How to Use a Tens Unit to Tone Muscles

By Ken Chisholm

The acronym TENS stands for "Trans-Cutaneous Electrical Nerve Stimulation." The devices that transmit these electrical impulses are called TENS units. While they are a staple product in the physical therapy industry, more people are utilizing this technology to enhance performance and results of workout and muscle building programs. Read on to learn how to utilize this technology to enhance muscle tone.

How to use a TENS unit for muscle toning

Step 1

Determine why you want to use a TENS unit. As discussed earlier, the primary intent of the TENS technology was to "scramble" pain nerve endings during recovery from surgery and injury to allow for optimal physical therapy results. Not only do these units scramble pain and other sensory nerve endings, they can also stimulate muscle fibers to contract in greater force than a person can initiate intentionally. Establish a plan for what muscle groups are to be worked and what end results are desired. Are you looking for additional strength? Increasing stamina? Changing size?

Step 2

Apply the electrode pads to the area(s) of the body where the target muscle(s) are located. For example, if the intent is to increase the strength of the biceps muscles in the upper arms, the electrodes must be properly placed over the muscle to stimulate muscle contraction properly.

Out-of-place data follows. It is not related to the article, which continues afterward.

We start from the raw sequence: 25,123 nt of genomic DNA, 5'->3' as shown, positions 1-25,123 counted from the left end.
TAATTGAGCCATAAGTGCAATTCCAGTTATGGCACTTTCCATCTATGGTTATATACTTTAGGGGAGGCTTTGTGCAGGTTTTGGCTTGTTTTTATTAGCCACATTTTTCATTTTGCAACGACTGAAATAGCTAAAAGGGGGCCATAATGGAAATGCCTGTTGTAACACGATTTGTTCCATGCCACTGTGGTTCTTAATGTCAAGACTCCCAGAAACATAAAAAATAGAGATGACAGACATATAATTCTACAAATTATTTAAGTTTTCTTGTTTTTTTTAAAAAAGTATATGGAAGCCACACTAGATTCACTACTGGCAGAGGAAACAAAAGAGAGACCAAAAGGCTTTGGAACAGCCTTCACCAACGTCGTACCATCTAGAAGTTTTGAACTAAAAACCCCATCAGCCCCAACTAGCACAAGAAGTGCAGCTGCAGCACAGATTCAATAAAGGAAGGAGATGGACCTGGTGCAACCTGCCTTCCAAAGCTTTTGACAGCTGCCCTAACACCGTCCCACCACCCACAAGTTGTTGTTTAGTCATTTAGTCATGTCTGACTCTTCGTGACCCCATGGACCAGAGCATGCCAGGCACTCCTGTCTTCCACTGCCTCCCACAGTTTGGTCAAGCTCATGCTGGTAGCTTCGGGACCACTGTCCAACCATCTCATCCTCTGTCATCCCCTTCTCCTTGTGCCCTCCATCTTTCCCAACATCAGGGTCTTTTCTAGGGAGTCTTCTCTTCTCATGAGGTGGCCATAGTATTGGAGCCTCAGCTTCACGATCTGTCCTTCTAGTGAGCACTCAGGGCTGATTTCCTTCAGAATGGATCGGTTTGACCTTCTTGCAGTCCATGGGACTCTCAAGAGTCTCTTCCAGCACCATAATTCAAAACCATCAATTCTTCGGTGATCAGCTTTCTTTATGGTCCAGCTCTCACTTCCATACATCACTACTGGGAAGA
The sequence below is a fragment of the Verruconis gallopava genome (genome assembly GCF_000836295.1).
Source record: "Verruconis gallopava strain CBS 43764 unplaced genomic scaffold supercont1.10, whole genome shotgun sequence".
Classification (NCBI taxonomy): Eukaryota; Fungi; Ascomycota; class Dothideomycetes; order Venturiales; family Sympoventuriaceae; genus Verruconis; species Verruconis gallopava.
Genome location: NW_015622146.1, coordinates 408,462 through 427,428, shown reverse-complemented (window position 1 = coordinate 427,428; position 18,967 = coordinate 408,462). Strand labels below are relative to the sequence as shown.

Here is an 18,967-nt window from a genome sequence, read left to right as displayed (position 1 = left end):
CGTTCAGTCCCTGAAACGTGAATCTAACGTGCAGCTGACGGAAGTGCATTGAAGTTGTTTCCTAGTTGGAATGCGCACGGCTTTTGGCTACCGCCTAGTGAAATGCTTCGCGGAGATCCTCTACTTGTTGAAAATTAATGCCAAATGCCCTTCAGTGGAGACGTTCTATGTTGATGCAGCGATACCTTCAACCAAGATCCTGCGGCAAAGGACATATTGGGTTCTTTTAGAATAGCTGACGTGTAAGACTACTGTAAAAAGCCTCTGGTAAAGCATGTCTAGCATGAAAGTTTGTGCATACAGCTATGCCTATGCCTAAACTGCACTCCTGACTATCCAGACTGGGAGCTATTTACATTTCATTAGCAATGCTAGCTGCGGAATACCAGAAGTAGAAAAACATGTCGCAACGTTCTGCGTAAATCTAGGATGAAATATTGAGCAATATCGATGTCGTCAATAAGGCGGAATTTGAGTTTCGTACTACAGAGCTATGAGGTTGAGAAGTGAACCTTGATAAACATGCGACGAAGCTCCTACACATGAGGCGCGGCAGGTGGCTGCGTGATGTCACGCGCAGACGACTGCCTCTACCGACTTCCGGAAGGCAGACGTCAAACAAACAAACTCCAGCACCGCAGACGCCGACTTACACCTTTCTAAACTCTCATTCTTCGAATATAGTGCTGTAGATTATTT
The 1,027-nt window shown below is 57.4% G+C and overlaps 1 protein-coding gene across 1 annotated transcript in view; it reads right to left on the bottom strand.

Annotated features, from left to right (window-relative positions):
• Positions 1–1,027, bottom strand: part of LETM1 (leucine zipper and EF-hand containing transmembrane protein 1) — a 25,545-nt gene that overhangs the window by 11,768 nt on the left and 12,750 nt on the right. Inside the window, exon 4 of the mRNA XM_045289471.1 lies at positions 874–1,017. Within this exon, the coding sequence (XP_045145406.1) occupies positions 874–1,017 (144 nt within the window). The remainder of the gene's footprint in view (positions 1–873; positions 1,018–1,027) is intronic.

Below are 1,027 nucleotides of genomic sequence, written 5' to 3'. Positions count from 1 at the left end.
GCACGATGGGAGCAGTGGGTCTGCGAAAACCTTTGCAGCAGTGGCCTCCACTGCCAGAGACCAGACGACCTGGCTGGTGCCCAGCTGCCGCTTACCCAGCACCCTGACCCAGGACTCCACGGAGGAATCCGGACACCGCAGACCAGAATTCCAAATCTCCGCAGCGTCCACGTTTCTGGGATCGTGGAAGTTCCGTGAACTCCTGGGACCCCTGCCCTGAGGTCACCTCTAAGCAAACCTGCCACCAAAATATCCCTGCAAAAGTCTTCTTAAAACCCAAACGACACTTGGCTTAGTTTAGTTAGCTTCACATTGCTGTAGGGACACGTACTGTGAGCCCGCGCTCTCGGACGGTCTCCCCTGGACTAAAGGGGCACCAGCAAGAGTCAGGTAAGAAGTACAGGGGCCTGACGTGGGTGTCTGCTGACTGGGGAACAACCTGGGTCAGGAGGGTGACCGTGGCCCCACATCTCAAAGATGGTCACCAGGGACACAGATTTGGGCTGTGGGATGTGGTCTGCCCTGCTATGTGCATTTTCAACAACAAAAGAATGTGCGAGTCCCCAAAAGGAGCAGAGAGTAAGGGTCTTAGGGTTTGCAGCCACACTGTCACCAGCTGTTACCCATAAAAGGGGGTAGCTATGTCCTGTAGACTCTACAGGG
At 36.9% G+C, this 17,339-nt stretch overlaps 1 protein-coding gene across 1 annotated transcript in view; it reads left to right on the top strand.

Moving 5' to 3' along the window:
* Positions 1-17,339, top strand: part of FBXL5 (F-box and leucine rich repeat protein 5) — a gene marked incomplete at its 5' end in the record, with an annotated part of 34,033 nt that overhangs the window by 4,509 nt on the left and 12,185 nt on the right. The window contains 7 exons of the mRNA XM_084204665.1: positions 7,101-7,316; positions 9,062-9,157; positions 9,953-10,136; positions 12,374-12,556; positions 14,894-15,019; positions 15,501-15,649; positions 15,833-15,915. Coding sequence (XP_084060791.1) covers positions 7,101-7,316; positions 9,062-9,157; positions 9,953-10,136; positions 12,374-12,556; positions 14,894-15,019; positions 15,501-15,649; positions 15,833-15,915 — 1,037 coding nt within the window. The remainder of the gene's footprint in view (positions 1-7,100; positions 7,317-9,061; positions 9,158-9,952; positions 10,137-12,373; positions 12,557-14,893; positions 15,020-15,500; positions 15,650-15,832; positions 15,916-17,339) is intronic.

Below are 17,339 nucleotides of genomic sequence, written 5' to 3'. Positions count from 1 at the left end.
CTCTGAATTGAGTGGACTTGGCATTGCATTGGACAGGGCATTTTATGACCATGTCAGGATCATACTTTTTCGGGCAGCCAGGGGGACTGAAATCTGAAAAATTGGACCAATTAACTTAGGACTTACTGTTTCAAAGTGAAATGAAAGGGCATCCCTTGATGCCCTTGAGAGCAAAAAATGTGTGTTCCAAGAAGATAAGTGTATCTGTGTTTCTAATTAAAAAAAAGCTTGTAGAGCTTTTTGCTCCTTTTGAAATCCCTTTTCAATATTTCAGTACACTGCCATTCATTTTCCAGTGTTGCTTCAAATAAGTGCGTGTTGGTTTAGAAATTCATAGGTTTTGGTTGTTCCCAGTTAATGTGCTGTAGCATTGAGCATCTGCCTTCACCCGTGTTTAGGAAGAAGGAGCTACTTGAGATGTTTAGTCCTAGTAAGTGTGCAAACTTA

Step 3

Begin muscle stimulation with the least possible electrical stimulation to get a feel for how your muscles will respond. Do not overstimulate the muscle because two major things will happen. First, the muscle will fatigue too quickly. Second, there is a risk of actual muscle fiber damage from too much contraction, causing injury and scar formation. Start with minimal stimulation because that method is safest.

Step 4

Keep an accurate log of the muscles' ability to perform before the use of the TENS unit, such as maximum weight that could be lifted and maximum number of repetitions. As the stimulator causes contractions, it can enhance the person's ability to use heavier weight and/or increased number of repetitions. Keeping an accurate log of strength of electrical impulses and results of each individual workout session can give objective data as to performance enhancement of the muscles.

Step 5

As with any exercise program, with or without electrical stimulation, it is important to allow the muscles adequate rest intervals. In many instances, the use of electrical stimulation can work a muscle group solely on its own with no human input. This can be a plus when there is an injury that prevents a physical workout. Different muscles can still be worked even when the person is not actively exercising.

About the Author

Ken Chisholm is a freelance writer who began writing in 2007 for LIVESTRONG.COM. He has experience in health care, surgery, nursing and orthopedics as an orthopedic physician assistant and a registered nurse. He holds a bachelor's degree in business from the University of Findlay, Ohio.

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